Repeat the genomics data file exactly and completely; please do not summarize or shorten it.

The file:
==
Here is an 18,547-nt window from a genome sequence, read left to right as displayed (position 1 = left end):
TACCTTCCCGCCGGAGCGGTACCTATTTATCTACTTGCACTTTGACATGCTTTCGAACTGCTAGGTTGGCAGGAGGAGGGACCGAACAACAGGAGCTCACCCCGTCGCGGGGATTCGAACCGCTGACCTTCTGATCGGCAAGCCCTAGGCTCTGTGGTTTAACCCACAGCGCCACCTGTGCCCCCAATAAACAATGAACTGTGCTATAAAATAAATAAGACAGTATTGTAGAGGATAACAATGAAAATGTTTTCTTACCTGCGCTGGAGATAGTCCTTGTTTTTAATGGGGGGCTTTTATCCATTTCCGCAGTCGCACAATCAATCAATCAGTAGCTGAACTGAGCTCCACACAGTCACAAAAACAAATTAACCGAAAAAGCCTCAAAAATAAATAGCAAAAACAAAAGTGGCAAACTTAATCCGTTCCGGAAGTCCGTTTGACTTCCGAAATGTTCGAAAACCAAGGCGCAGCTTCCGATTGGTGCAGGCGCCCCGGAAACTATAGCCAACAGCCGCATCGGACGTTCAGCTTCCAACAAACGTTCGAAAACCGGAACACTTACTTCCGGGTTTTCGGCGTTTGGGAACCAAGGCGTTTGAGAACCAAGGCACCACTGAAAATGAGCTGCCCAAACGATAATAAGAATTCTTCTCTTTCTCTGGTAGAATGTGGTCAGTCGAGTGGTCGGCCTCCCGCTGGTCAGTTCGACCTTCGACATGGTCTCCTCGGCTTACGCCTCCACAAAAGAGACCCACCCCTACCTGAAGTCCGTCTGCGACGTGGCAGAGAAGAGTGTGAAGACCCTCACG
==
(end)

Here is an 18,547-nt window from a genome sequence, read left to right as displayed (position 1 = left end):
TACCTTCCCGCCGGAGCGGTACCTATTTATCTACTTGCACTTTGACATGCTTTCGAACTGCTAGGTTGGCAGGAGGAGGGACCGAACAACAGGAGCTCACCCCGTCGCGGGGATTCGAACCGCTGACCTTCTGATCGGCAAGCCCTAGGCTCTGTGGTTTAACCCACAGCGCCACCTGTGCCCCCAATAAACAATGAACTGTGCTATAAAATAAATAAGACAGTATTGTAGAGGATAACAATGAAAATGTTTTCTTACCTGCGCTGGAGATAGTCCTTGTTTTTAATGGGGGGCTTTTATCCATTTCCGCAGTCGCACAATCAATCAATCAGTAGCTGAACTGAGCTCCACACAGTCACAAAAACAAATTAACCGAAAAAGCCTCAAAAATAAATAGCAAAAACAAAAGTGGCAAACTTAATCCGTTCCGGAAGTCCGTTTGACTTCCGAAATGTTCGAAAACCAAGGCGCAGCTTCCGATTGGTGCAGGCGCCCCGGAAACTATAGCCAACAGCCGCATCGGACGTTCAGCTTCCAACAAACGTTCGAAAACCGGAACACTTACTTCCGGGTTTTCGGCGTTTGGGAACCAAGGCGTTTGAGAACCAAGGCACCACTGAAAATGAGCTGCCCAAACGATAATAAGAATTCTTCTCTTTCTCTGGTAGAATGTGGTCAGTCGAGTGGTCGGCCTCCCGCTGGTCAGTTCGACCTTCGACATGGTCTCCTCGGCTTACGCCTCCACAAAAGAGACCCACCCCTACCTGAAGTCCGTCTGCGACGTGGCAGAGAAGAGTGTGAAGACCCTCACG